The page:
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There are 11 results for "Housing"

Prologue

Yvonne has lived by herself for 12 years, ever since her last child moved out. She eats dinner by herself, takes care of the house on her own, and usually spends most holidays alone.

Act One: Plot Without A Story

Mary Ann was an elderly woman living by herself in Los Angeles County. She wasn't married, didn't have children, wasn't in touch with any of her family.

Act Two: Boy Interrupted

Growing up, Clevins Browne moved all over New York with his mother, indifferent apartments and homeless shelters. But that all changed when he was12, and they got an apartment in a public housing complex in Brooklyn.

Prologue

Host Ira Glass talks to Randall Bell, who specializes in assessing how tragedy affects real estate. He's found that the market is much quicker to forgive and forget a scandal than the neighbors are.

Act Two: The Crisco Kid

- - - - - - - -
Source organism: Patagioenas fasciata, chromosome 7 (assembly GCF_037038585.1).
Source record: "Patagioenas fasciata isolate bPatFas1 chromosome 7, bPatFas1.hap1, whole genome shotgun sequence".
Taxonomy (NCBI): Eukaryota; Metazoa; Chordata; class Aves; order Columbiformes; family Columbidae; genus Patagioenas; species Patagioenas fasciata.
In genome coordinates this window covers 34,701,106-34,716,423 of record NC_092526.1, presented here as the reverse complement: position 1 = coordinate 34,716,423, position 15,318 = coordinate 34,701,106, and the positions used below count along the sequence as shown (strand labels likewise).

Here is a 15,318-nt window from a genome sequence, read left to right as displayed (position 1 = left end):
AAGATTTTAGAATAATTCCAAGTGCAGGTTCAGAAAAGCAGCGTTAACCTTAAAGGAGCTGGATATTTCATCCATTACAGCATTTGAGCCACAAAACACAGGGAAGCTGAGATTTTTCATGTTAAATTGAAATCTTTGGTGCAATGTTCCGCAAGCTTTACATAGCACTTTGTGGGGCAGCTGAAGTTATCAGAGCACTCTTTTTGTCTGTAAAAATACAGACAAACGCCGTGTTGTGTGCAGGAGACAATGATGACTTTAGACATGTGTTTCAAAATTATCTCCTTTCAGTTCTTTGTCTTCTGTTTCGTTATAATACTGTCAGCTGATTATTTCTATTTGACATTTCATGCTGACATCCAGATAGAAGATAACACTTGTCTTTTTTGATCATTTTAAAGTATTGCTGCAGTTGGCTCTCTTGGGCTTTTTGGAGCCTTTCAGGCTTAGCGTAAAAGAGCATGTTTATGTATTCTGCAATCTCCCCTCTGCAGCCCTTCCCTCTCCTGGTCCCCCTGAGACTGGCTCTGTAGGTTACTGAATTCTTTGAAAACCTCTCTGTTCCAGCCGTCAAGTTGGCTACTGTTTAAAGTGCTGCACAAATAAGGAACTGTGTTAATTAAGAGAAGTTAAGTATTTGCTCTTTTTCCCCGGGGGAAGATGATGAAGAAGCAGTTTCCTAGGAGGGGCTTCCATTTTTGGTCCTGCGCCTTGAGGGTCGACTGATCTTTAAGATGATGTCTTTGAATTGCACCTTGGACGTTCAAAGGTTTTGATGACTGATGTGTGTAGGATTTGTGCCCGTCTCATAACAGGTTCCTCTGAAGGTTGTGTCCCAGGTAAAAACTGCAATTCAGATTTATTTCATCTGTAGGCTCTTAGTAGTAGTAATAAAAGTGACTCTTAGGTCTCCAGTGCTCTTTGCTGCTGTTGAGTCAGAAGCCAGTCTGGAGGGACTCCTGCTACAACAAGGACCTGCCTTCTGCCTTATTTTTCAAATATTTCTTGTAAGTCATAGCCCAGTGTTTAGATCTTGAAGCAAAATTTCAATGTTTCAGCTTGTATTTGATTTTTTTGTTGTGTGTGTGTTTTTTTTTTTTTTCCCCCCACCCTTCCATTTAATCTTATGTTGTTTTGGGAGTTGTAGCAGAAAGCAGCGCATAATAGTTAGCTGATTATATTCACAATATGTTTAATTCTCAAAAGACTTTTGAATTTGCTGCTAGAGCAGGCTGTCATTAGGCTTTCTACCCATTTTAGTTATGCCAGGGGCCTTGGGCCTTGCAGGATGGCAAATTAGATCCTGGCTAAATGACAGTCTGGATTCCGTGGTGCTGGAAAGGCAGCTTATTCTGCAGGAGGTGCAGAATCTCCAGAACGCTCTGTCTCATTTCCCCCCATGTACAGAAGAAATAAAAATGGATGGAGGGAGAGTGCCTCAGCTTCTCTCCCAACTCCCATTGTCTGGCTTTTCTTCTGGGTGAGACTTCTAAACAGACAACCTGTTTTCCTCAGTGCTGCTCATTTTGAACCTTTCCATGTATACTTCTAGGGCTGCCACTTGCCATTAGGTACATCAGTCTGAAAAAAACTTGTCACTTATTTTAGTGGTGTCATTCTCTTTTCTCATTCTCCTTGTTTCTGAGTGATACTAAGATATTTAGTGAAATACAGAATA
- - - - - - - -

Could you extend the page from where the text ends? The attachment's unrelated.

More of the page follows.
When David Wilcox was eighteen, he set about looking for an apartment in Houston. He had no credit and very little money, but he was determined to move away from home.

Act One: Mr. Adam's Neighborhood

Radio reporter Adam Davidson went to Iraq to report on the war. He decided that rather than living in some journalist compound in the Green Zone or in a big hotel—places insurgents were more likely to attack—he'd fly under the radar, and keep safe...by renting a house in a residential Baghdad neighborhood.

Prologue

Host Ira Glass visits the Upper East Side building in Manhattan where Peter Roach has been the super for about ten years. Peter has a lot of keys.

Act One: The Super Always Rings Twice

Reporter Jack Hitt tells the story of how he helped organize tenants and threaten a rent strike in a New York City building back in the 1980s. Before long, Bob, the building super became his enemy. The situation got pretty ugly.

Act Two: Super Duper

The super in Josh Bearman's Los Angeles building was kind of a needy character. He would sometimes ask Josh to come into his apartment and help him out -- check whether his garbage was being moved by a ghost, for example.

Act Three: Please Re-lease Me

A man who we're calling "Dennis" inherits his father's job as a landlord of a big apartment building. His dad had warned him that bad tenants could drive even a good man to become heartless, but Dennis vowed that would never happen to him. He's tested on this point when he tries to help a couple that falls behind in their rent.